As predicted by the scientists, the third wave of SARS COV -2 is spreading fast around the world. First
case of the variant of the virus, the Omicron was reported in South Africa only a few weeks ago. Soon it
spread to Europe, America and now it is spreading tentacles in Asia including our country. The United
Kingdom recorded 1.40 lakh new cases on 8th January 2022. The number of new cases in the USA on
the same day stood at 4.43 lakh and India 1.59 lakh. This number is likely to go high by the middle of
February. During the second wave of Delta variant the highest number in India was 4.14 lakh cases on
6th May 2022. The Delta variant was highly deadly and was the cause of loss of human lives in large
number. The Omicron is said to be not as deadly; however it may be too early to give a firm opinion on
this as the mutations in viruses are well known. More over at present there is a combination of SARS
COV -2 viruses causing the infection.
The Delta variant virus attacked the lungs causing respiratory crises. Therefore the number of people
who required admission in the hospitals was very high. In contrast the Omicron virus has been found to
affect more on the nose and throat so the symptoms resemble ordinary flu. However the World Health
Organization (WHO) has warned that it should not be taken lightly. The WHO Director General Tedros

Adhanom Ghebreyesus said that “the more infectious Omicron variant of coronavirus appears to
produce less severe disease than the globally dominant Delta strain, but should not be categorised as
Laxity by any one, the government or the people can be dangerous. The COVID appropriate behaviour
in the form of using masks, washing hands, sanitising and maintaining 6 feet distance from one and
another must be followed. Respiratory droplets can be transmitted through coughing, sneezing, contact
with contaminated surfaces, or even through inhaled aerosols; therefore, each individual must take
adequate steps to reduce their exposure to these particles by wearing masks and practicing safe social
distance measures.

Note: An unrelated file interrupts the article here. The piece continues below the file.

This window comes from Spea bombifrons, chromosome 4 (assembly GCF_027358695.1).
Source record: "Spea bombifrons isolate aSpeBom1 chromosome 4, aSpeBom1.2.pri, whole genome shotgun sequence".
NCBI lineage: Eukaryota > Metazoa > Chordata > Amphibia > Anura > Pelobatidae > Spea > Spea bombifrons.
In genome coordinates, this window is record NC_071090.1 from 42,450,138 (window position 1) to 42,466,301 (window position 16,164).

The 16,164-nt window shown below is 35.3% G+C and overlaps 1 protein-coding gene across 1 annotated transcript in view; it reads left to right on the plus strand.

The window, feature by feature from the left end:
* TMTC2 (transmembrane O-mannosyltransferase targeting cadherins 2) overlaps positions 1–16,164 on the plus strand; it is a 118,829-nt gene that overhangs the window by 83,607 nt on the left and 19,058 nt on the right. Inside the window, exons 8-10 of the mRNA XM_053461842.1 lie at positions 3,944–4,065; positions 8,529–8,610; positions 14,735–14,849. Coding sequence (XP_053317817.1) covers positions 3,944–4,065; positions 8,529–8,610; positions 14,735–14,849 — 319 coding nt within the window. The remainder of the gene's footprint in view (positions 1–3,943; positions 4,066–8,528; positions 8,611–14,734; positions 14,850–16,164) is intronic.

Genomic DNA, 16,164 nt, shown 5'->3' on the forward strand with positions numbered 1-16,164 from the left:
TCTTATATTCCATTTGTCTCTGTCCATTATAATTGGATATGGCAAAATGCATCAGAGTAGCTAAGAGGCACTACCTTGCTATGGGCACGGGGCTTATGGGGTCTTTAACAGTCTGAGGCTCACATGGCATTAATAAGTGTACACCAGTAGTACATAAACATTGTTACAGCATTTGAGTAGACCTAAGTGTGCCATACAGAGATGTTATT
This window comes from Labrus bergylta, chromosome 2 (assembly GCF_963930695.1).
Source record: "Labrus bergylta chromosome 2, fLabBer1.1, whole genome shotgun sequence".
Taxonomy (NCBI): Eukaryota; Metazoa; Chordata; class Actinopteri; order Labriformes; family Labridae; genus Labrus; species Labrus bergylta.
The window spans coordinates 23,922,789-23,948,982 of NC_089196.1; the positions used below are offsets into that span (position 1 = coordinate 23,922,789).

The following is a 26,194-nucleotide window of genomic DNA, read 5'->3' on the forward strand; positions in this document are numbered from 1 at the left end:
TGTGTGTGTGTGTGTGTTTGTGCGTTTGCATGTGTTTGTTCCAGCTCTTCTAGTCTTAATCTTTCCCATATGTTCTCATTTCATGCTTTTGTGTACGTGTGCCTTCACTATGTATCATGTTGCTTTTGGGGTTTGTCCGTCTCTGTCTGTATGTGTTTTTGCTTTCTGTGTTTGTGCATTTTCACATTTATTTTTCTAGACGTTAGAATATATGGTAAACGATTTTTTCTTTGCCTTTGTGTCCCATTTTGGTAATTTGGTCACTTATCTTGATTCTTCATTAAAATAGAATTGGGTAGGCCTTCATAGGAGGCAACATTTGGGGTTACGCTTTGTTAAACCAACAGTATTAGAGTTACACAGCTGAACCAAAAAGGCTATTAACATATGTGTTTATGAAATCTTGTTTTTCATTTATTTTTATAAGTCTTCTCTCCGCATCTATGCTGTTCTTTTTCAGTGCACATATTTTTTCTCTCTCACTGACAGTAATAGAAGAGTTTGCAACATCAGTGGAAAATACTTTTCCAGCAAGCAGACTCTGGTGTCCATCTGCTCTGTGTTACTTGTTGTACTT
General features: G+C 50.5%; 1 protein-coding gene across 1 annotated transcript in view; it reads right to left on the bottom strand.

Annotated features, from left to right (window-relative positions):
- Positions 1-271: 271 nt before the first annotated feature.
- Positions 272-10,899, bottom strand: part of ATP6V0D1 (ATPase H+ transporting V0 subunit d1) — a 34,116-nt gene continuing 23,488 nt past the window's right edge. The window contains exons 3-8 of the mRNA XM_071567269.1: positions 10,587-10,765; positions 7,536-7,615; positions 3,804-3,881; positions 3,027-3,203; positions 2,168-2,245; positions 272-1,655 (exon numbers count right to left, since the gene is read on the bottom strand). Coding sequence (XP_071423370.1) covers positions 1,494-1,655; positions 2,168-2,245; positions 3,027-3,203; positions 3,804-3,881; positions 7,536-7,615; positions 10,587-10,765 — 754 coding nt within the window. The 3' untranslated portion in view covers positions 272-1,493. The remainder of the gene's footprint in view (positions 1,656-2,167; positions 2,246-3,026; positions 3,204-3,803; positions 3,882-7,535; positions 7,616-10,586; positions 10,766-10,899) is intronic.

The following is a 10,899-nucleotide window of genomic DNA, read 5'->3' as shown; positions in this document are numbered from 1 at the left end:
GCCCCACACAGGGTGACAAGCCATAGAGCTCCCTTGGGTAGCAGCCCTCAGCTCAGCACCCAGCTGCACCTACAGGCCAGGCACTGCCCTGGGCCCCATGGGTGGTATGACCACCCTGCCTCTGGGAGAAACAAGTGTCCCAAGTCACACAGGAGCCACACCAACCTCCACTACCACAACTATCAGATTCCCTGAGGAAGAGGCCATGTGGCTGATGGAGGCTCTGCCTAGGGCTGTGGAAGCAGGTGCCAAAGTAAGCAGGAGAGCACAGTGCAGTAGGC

Wearing of proper mask is very important. The mask must fit on the face properly s that air cannot enter
from sides but has to pass through the surface of the mask. Diameter of the virus has been found to
range between 50 nm to 140 nm. Certain masks are considered more effective at minimizing the risk of
exposure, particularly N95 masks. The protective capabilities offered by N95 masks are considered as it
can remove at least 95 per cent of all particles with an average diameter of 300 nm or less. The surgical
masks are tripe layered masks which offer protection. The cotton masks have large sized pores and
would be porous to SARS-COV-2 particles, though it may render limited protection by blocking
aqueous micro-droplets of saliva (1). Simple measures as per the scientific information about COVID
appropriate behaviour are the saviours.
If the Omicron does not cause serious harm then it may turn out to be boon as if large number people get
infected, but not taken seriously ill, there may develop herd immunity in the population which could be
the beginning of end of the pandemic.
In the last two years when the first case of SARS COV-2 was reported we have become much wiser in
terms of its diagnosis, management and prevention. Vaccination is a big step forward. Omicron can
infect the double vaccinated person as well but the effect is relatively milder. Therefore it is important
that the vaccine targets are achieved globally. Recently addressing a press briefing, the head of global
health body, the WHO repeated his call for “greater equity globally in the distribution of and access to
Covid-19 vaccines”. But he cautioned ‘based on the current rate of Covid-19 vaccine rollout, 109
nations will miss the WHO's target for 70 per cent of the world's population to be fully vaccinated by
July’. The number of vaccinated population varies drastically among the nations. Performance of some
countries in vaccination is a real cause of concern.
Syria has vaccinated only 12 per cent of its population by 6th January 2022. Similarly percentage of
population vaccinated in Afghanistan is 10 per cent, Sudan 8.9 per cent, Ethiopia 7.9 per cent and
Somalia only 7.4 per cent. This is in contrast to 99 per cent vaccinated in UAE, 92 per cent in Cuba,
China 87 per cent, UK 76 per cent and Sri Lanka 74 per cent. India has vaccinated 63 per cent
population (2). Since the world is well connected these days, it is important that all the countries around
the world must achieve the vaccination target by July as envisaged by the WHO. This is not so difficult

a task. It requires political will on the part of the world leaders. In fact the UNO should monitor the
whole process and ensure that the vaccines reach the poorly performing countries in sufficient numbers
so that they can vaccinate the population on time. If needed, even the trained man power for the job
should be made available in these countries. Any inequity in vaccination will hamper the objective of
getting rid of the Pandemic soon.

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